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Academic Award

by Stephen K. Ritter
June 29, 2009 | A version of this story appeared in Volume 87, Issue 26

Credit: Stephen Baden/Carnegie Mellon
Credit: Stephen Baden/Carnegie Mellon

Carnegie Mellon University chemistry professor Krzysztof Matyjaszewski received the Academic Award for developing atom-transfer radical polymerization (ATRP) techniques that use small amounts of a copper catalyst in conjunction with environmentally friendly reducing agents or radical initiators. The technology has opened up greener routes to advanced polymeric materials.

Polymers prepared by radical polymerization were initially limited to making commodity plastics, rubbers, and fibers because of a lack of structural control. But when Matyjaszewski and colleagues discovered ATRP in 1995, it made production of functional polymers with precisely controlled molecular architectures possible. These polymers are being used as specialty coatings and recyclable elastomers in the automotive industry, optoelectronic applications, and pharmaceutical and cosmetic areas.

In ATRP, a Cu(I)-based catalyst, or "activator," is continually oxidized to a Cu(II) species during polymerization and replenished by recycling. Because of unavoidable radical termination reactions, replenishment is incomplete. Thus the polymerization requires high concentrations of copper, some of which ends up in the polymer. Since 2004, Matyjaszewski's group has been optimizing the chemistry by incorporating new ligands, reducing agents, or radical initiators. These adjustments have improved the efficiency of regenerating the Cu(I) catalyst, dramatically decreasing the amount of copper needed.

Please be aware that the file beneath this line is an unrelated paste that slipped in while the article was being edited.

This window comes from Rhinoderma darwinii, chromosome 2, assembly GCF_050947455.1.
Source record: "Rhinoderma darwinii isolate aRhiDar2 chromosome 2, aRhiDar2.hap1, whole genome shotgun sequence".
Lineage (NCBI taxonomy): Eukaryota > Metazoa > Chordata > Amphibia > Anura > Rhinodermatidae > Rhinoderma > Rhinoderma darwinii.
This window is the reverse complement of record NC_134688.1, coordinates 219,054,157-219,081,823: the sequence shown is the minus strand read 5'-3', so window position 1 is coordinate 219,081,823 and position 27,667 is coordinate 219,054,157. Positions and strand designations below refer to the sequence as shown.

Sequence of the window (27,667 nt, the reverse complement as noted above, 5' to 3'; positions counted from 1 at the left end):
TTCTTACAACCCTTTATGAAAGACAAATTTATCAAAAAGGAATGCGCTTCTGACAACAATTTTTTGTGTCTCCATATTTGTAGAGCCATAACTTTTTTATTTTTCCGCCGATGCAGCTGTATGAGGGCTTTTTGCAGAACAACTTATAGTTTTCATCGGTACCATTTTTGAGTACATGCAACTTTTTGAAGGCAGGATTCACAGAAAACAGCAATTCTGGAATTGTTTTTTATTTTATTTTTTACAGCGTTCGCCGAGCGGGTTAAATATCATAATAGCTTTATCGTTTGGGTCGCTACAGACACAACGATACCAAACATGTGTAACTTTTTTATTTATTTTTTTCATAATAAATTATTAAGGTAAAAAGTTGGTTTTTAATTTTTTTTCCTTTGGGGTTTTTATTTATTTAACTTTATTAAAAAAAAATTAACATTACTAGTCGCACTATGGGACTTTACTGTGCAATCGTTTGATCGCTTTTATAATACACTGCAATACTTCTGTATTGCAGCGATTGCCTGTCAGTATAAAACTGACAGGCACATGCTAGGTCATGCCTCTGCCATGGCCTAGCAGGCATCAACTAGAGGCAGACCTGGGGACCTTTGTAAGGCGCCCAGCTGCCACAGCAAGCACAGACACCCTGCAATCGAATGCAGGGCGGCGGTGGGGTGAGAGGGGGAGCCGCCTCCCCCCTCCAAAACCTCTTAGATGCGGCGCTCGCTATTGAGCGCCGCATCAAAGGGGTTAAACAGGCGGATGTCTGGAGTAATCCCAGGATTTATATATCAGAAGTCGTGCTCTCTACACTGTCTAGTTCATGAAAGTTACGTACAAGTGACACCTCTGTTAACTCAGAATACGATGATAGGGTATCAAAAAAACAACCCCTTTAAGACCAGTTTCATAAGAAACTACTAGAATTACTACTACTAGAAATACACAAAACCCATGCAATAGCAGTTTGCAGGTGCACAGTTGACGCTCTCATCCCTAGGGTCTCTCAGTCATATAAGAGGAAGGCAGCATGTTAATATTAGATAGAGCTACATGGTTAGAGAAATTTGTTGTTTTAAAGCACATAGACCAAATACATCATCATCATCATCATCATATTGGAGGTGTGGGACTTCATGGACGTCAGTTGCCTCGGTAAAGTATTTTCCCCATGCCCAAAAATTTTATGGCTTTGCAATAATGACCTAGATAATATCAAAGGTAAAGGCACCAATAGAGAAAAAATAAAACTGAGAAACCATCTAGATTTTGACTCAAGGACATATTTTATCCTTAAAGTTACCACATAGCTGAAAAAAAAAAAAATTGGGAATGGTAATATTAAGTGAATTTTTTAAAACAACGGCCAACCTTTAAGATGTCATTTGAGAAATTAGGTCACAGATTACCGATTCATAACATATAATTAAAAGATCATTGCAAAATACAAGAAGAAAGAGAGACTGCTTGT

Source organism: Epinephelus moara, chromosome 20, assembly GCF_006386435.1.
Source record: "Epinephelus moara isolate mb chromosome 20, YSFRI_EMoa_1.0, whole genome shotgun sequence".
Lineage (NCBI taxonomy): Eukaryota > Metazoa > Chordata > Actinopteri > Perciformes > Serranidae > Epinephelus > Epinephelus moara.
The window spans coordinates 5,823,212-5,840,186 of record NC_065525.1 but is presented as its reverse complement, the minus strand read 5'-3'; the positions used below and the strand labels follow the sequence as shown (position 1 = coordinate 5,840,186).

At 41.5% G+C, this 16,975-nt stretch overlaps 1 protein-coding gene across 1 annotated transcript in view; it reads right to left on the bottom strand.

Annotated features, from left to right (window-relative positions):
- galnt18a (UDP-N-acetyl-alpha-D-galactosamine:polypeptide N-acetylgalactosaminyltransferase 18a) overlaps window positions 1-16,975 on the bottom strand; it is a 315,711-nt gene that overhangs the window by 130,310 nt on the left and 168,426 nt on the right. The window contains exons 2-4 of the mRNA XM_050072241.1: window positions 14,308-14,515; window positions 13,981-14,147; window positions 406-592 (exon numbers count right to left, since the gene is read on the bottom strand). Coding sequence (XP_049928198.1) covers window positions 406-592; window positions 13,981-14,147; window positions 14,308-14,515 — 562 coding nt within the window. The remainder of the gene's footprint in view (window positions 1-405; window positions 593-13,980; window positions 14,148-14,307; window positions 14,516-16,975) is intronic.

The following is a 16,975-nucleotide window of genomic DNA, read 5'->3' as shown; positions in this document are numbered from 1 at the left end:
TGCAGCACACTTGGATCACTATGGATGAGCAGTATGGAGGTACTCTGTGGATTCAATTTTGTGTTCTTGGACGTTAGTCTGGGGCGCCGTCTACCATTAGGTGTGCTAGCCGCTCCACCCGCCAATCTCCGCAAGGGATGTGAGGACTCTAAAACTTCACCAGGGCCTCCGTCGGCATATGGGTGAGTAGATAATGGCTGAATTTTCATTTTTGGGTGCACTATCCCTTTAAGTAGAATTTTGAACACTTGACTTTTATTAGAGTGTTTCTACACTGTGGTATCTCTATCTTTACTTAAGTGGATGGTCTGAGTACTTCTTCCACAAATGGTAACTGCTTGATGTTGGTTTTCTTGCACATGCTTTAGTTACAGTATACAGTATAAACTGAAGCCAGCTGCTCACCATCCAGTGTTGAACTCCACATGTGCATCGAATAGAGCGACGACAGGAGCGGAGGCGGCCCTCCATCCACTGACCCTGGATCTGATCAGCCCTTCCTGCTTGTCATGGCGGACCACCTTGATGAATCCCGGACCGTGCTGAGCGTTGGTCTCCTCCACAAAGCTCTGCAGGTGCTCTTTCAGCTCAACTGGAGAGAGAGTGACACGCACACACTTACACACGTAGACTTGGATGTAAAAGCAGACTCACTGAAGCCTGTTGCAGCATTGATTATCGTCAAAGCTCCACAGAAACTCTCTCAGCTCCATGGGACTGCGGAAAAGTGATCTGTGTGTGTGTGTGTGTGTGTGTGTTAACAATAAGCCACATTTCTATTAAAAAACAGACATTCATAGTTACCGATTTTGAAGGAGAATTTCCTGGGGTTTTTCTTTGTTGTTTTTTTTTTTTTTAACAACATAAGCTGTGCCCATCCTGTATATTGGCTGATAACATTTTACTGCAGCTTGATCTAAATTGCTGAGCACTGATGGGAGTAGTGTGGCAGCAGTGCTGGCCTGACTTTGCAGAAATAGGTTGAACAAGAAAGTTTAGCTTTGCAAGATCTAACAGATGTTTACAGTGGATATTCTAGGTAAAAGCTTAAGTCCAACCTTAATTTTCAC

The result is several novel processes: activators generated by electron transfer (AGET), activators regenerated by electron transfer (ARGET), and initiators for continuous activator regeneration (ICAR). ARGET, for example, reduces the amount of copper catalyst from more than 1,000 ppm to around 1 ppm by using amine, sugar, or ascorbic acid reducing agents. And in ICAR an organic radical initiator such as AIBN (azobisisobutyronitrile) serves the same purpose.

Worldwide production of synthetic polymers is 400 billion lb per year, about half of which involves free-radical polymerization, Matyjaszewski notes. "Often hazardous chemicals are used to produce these important industrial products," he says. "We've been able to use environmentally friendly chemicals, such as vitamin C, to reduce the level of catalyst employed in ATRP by a factor of more than 1,000, which both enhances the scope of the procedure and reduces the environmental impact of polymer fabrication."



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